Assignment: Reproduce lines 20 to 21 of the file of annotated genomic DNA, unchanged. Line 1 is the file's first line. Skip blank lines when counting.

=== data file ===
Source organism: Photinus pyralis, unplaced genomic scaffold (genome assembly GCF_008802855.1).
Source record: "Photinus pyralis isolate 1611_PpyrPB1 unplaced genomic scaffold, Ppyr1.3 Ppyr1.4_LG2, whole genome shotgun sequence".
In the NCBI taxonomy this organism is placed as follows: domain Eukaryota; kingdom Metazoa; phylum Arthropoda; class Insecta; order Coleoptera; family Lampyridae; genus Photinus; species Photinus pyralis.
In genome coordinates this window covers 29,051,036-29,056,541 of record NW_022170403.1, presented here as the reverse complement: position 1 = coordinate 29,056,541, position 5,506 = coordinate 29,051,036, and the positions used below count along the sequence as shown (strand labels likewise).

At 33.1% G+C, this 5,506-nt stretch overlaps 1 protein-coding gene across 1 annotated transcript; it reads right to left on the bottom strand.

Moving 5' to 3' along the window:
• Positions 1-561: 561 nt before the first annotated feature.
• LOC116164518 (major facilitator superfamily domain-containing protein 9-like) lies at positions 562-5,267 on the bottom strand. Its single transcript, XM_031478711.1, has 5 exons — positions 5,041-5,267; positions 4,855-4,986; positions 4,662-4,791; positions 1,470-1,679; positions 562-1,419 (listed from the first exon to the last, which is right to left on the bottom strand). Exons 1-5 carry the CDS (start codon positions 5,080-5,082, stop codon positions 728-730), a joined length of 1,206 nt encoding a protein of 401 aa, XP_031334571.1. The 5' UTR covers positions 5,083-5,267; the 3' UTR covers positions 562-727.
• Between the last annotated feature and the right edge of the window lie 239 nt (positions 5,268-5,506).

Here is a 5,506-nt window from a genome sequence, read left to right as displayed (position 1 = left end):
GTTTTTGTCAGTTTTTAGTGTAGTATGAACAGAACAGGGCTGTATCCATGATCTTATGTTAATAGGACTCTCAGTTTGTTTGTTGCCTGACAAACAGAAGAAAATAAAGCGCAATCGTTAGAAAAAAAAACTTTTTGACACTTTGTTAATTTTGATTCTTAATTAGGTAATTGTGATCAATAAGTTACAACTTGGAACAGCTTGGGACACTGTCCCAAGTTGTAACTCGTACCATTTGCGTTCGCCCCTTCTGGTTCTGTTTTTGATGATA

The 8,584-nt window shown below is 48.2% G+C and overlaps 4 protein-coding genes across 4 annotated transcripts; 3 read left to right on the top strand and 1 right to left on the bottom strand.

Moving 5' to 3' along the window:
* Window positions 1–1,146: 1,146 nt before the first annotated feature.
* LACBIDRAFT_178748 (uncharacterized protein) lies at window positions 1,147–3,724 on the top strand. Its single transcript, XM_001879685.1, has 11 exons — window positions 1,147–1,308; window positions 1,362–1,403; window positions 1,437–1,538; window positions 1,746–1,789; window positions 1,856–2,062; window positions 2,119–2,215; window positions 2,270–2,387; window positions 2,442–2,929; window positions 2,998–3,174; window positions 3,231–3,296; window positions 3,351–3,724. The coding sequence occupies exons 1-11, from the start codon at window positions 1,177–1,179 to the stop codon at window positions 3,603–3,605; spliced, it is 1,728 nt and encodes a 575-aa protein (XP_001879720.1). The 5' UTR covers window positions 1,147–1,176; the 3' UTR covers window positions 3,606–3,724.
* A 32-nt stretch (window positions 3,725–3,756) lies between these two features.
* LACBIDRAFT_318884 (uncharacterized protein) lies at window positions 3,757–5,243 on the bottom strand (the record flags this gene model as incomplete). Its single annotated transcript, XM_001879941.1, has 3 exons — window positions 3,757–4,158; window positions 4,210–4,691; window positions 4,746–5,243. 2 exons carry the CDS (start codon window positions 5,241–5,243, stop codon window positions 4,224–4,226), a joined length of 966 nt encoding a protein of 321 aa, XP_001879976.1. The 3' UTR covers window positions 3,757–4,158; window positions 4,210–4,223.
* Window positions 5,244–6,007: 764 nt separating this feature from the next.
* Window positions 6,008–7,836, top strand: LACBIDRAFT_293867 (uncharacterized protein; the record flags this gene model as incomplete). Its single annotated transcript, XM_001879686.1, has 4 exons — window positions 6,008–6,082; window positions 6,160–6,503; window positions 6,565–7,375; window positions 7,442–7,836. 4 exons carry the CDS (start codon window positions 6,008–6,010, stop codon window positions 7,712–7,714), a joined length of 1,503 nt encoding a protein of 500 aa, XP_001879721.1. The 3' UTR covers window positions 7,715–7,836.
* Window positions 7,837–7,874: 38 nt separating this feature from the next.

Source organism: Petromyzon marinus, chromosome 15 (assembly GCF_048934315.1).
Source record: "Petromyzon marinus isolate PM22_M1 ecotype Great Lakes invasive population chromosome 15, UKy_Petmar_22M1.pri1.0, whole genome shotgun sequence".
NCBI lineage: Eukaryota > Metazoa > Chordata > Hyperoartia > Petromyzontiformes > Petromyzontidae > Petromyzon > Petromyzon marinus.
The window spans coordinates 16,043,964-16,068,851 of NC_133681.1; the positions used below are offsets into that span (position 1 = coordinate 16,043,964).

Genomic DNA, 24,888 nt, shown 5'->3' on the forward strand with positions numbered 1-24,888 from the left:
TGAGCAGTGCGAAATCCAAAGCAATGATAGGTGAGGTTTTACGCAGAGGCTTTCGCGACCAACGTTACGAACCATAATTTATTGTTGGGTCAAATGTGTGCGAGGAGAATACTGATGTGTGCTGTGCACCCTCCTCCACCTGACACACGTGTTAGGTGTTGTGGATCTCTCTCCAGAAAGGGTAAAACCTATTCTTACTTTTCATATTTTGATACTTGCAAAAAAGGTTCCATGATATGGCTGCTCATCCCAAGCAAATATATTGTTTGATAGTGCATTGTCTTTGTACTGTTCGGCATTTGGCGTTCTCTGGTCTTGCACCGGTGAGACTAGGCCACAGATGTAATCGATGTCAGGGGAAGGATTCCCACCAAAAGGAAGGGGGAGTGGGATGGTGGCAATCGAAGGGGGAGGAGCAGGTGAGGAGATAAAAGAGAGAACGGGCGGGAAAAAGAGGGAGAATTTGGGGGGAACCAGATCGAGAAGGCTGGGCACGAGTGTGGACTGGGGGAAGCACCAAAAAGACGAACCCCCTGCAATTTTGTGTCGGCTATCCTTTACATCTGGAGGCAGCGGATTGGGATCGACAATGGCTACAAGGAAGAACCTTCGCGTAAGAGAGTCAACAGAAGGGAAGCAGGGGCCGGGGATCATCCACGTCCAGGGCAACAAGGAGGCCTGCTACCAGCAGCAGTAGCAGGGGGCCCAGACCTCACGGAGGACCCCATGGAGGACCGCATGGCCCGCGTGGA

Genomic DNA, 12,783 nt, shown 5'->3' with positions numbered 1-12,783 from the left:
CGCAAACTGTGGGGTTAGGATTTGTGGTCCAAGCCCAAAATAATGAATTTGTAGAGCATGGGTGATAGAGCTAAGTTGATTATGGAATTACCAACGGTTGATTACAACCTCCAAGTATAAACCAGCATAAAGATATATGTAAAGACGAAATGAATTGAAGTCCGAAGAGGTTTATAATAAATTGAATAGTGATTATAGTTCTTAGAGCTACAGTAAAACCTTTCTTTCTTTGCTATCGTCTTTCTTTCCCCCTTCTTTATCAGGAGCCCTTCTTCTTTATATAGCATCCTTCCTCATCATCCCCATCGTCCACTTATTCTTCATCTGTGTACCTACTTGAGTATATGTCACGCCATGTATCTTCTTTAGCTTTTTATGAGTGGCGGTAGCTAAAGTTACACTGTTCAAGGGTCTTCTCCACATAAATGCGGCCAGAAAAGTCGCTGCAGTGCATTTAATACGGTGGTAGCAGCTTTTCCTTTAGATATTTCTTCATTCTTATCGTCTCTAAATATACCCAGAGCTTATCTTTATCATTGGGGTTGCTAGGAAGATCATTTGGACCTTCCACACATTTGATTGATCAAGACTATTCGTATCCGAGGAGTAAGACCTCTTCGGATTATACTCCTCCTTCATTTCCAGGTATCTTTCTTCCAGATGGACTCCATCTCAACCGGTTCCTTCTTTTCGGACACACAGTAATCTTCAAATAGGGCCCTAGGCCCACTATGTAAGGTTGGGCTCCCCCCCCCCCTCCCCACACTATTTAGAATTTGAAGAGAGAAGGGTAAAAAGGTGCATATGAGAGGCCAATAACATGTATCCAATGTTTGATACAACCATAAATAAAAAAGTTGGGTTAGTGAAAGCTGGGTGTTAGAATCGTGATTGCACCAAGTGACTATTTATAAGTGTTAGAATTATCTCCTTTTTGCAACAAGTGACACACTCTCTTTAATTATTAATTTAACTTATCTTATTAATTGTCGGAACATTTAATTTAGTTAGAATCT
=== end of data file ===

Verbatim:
* Window positions 7,837–7,874: 38 nt separating this feature from the next.

Source organism: Petromyzon marinus, chromosome 15 (assembly GCF_048934315.1).